Adventures in Liquid
Kai Wolf 13 November 2022
Liquid is an open-source template language created by the company Shopify, written in Ruby and used by this websites static site generator Jekyll. This language is mainly used to create small logical units that spit out markup. For instance, imagine that we want to display a collection of products on a website which we have saved in a yaml file, we could express this as follows:
Besides loops, it also supports a minimally required set of operations such as if/else statements and variables. Just as in CMake there are no proper types. Essentially everything is of type string. Arrays are comma separated strings and strings may have a truthy or falsy meaning based on the content.
Liquid also ships with some convenience API functions to alter text, which does come in handy for the case at hand. The following example converts a given string to lowercase letters:
This will output ‘foobar’ as a result. Different operations can also be stacked together via so called pipes that should be very familiar when working in a UNIX environment:
Again, this will output ‘Just’ only.
When I was in the midst of redesigning my website, I came across a slightly more interesting use case for Liquid: As part of my portfolio I do maintain a yaml file that contains all of my previous projects for the last decade or so.
Every entry in this file consists of the project name, an image, a short description and one or more categories that this project is classified into. As part of my consulting services that I provide, I wanted to create a list of relevant projects that I have been working on in the past. For this I had to select all projects that to fall into the same category.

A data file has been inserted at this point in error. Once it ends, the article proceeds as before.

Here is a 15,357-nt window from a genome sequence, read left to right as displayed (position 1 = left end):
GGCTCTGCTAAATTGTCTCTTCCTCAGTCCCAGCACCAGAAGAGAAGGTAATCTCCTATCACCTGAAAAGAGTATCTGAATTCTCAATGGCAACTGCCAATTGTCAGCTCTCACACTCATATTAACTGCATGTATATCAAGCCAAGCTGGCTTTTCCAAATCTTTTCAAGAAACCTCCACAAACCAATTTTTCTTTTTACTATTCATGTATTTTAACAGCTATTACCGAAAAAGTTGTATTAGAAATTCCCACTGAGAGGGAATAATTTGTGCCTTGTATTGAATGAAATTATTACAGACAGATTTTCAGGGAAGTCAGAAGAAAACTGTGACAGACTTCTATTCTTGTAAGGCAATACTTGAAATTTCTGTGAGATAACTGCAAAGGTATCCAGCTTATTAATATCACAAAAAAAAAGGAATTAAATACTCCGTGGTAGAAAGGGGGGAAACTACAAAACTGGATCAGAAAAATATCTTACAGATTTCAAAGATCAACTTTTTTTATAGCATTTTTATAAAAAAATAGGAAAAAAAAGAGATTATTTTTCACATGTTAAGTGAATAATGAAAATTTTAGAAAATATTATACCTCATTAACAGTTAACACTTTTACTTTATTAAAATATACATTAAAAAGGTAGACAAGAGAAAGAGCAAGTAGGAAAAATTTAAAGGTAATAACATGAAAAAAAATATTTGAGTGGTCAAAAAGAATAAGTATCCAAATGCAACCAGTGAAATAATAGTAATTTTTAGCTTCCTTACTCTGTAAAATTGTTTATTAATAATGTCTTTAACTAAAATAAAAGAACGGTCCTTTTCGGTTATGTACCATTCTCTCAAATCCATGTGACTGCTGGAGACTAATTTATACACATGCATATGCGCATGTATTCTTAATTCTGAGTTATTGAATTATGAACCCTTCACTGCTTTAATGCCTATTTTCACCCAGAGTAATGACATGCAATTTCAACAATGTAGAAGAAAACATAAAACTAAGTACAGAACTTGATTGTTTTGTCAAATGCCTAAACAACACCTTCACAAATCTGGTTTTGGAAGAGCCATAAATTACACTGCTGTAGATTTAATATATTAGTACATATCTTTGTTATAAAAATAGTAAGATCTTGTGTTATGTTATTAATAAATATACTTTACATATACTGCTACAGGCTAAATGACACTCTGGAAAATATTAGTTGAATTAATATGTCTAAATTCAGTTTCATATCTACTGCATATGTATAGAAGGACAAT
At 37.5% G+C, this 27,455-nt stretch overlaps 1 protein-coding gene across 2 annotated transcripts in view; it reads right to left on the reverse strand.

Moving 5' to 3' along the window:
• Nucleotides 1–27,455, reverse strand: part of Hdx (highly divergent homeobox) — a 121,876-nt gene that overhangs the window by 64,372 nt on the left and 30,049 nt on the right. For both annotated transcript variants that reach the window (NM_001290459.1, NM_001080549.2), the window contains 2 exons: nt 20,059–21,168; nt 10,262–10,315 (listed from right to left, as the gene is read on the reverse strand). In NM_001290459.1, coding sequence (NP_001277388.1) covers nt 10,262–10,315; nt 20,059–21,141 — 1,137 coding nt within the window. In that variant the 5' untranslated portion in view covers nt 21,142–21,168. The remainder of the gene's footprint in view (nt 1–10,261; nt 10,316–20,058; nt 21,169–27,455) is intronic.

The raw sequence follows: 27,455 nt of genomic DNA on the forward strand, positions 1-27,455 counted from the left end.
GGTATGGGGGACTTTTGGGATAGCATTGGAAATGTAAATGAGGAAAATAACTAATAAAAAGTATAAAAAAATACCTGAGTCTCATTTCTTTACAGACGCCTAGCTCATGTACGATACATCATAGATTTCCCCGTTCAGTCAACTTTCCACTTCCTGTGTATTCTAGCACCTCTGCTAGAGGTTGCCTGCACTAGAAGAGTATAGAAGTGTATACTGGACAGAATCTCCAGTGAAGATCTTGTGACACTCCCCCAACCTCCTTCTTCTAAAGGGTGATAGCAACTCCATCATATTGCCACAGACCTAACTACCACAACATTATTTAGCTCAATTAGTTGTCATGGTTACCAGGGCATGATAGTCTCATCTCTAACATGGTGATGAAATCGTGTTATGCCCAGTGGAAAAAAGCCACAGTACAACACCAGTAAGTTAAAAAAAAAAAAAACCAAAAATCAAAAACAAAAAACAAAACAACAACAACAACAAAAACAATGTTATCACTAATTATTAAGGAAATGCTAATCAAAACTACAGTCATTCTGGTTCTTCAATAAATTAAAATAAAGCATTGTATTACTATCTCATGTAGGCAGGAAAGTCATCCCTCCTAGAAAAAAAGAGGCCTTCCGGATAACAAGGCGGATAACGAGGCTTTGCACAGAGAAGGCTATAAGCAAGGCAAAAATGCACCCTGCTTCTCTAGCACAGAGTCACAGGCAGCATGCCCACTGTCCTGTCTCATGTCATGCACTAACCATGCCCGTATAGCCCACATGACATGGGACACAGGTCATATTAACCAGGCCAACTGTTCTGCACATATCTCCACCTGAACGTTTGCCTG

In other words I wanted to create the intersection from two arrays: Namely, the array with the given project categories and the array with the current page category (which can be one or more).
As it turns out, Liquids limited support for types and arrays for that matter has no operational support to create an intersection of two arrays. So I had to come up with another approach. A brute-force method to achieve this would consist of two concatenated loops, iterating over both arrays and remembering which elements were already visited and removing them from the array.
However, this would have been way to many lines of code for my taste and didn’t seem appropriate. Hence, I came up with the following:
First, this creates another array
all_cats that consists of both the project
and page categories. Secondly,
filtered_cats consists of all unique elements
from the first array. All that is left to do now is to check, if the original
array is larger than the filtered one. As an interesting side note, the actual
category isn’t even necessary anymore, as we are only interested in uniqueness.
On the one hand this solution looks admittedly a bit of a stretch. On the other hand, given the constraints of the API this is actually a sufficient elegant solution. For instance, the negation for the case above (the disjoint set in other words) requires to only change the larger then operator to be less then.
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